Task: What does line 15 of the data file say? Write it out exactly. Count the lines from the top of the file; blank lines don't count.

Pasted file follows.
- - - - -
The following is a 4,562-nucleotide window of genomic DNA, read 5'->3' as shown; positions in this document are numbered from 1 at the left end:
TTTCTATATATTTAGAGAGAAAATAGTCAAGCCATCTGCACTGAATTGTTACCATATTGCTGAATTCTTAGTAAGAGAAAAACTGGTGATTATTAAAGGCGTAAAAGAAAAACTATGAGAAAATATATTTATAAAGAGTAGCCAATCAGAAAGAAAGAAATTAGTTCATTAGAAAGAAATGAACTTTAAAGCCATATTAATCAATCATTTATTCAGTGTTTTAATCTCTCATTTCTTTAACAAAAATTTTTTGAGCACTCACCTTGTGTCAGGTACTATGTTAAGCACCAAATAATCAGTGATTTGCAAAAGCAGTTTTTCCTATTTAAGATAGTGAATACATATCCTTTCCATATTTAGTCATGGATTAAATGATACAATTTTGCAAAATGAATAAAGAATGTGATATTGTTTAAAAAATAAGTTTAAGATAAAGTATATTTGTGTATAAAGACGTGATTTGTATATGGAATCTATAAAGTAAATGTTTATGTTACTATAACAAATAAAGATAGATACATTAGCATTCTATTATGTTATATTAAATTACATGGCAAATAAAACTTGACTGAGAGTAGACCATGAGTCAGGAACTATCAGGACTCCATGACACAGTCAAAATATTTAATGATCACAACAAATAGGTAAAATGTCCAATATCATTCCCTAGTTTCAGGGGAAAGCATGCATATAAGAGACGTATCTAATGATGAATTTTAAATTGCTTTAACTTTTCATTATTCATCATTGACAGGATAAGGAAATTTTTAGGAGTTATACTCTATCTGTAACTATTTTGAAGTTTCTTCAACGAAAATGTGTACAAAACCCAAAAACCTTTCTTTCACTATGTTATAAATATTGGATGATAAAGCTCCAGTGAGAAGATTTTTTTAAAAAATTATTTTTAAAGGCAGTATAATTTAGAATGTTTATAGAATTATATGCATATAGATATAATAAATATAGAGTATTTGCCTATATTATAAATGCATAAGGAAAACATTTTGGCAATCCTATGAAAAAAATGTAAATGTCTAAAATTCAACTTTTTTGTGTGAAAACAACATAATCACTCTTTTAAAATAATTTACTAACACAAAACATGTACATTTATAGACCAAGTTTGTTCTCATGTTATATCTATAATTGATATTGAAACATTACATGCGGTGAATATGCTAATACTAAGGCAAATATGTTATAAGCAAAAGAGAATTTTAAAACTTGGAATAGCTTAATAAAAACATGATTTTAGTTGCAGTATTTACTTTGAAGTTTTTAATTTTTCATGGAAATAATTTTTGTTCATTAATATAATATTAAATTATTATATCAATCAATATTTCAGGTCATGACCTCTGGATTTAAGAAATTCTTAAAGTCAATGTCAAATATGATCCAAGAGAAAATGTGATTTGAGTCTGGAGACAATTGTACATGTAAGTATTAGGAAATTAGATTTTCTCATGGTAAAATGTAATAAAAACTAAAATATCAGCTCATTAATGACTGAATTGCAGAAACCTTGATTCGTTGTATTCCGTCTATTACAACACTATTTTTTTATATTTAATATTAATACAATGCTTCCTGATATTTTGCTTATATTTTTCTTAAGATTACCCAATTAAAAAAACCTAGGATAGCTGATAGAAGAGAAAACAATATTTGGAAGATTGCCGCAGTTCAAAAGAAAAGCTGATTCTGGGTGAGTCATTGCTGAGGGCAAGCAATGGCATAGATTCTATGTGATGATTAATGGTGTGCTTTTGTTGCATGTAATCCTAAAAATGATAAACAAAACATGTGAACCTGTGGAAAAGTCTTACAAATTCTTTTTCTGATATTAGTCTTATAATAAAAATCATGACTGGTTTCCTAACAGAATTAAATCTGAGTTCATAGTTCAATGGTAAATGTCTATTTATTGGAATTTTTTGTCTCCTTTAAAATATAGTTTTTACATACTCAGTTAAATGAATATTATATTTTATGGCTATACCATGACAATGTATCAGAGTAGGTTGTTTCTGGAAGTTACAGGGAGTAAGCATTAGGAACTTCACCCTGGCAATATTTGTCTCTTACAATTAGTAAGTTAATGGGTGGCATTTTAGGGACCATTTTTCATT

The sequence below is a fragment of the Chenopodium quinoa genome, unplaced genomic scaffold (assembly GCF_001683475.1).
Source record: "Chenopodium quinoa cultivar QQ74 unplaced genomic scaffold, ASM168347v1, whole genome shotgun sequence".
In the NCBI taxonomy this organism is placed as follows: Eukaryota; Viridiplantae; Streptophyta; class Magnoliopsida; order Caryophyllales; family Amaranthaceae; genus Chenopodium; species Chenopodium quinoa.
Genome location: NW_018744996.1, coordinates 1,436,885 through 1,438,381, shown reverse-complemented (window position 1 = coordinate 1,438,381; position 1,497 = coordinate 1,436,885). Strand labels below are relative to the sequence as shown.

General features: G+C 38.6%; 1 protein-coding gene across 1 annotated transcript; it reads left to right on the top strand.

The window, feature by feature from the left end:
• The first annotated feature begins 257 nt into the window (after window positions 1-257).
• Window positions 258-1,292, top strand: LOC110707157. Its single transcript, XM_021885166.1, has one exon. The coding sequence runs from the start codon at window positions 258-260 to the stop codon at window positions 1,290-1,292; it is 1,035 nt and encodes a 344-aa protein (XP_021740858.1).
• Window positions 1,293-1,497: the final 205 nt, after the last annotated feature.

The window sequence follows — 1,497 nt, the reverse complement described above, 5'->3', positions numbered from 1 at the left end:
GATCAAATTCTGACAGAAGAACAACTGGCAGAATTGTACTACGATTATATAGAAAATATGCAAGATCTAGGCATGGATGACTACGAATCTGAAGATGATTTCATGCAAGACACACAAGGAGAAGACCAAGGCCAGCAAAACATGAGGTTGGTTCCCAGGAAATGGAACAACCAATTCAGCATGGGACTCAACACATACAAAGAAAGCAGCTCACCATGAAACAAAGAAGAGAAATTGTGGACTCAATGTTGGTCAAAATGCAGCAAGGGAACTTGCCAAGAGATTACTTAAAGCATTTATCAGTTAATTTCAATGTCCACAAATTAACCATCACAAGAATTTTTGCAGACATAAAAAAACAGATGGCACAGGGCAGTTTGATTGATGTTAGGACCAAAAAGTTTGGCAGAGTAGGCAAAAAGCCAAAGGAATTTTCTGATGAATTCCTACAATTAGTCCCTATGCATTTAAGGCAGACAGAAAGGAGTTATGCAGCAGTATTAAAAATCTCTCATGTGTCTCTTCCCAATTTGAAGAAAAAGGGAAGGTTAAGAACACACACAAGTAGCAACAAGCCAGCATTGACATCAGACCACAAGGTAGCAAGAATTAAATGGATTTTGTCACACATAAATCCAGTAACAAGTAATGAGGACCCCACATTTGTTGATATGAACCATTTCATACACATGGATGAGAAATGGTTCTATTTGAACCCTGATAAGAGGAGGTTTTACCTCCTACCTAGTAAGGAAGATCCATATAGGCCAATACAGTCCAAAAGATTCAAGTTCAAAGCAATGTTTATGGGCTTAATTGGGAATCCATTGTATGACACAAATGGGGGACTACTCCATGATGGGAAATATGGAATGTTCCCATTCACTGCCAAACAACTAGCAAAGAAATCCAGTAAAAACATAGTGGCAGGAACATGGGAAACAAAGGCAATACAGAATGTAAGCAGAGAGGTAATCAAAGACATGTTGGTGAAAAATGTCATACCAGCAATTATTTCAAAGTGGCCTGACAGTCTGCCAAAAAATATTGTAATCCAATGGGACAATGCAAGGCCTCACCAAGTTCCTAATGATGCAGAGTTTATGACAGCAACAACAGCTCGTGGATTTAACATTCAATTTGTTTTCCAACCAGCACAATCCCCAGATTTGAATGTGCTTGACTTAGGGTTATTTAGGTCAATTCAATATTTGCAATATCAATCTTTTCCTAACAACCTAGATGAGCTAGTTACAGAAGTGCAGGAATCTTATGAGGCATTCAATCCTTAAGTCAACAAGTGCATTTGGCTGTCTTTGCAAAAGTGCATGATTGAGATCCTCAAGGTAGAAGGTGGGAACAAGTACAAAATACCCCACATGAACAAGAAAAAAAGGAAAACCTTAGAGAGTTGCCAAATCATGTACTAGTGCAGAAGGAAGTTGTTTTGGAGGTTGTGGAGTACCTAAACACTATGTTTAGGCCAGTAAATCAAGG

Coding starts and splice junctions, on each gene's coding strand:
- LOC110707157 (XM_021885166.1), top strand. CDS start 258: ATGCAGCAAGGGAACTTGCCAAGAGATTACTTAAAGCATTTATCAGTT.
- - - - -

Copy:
- LOC110707157 (XM_021885166.1), top strand. CDS start 258: ATGCAGCAAGGGAACTTGCCAAGAGATTACTTAAAGCATTTATCAGTT.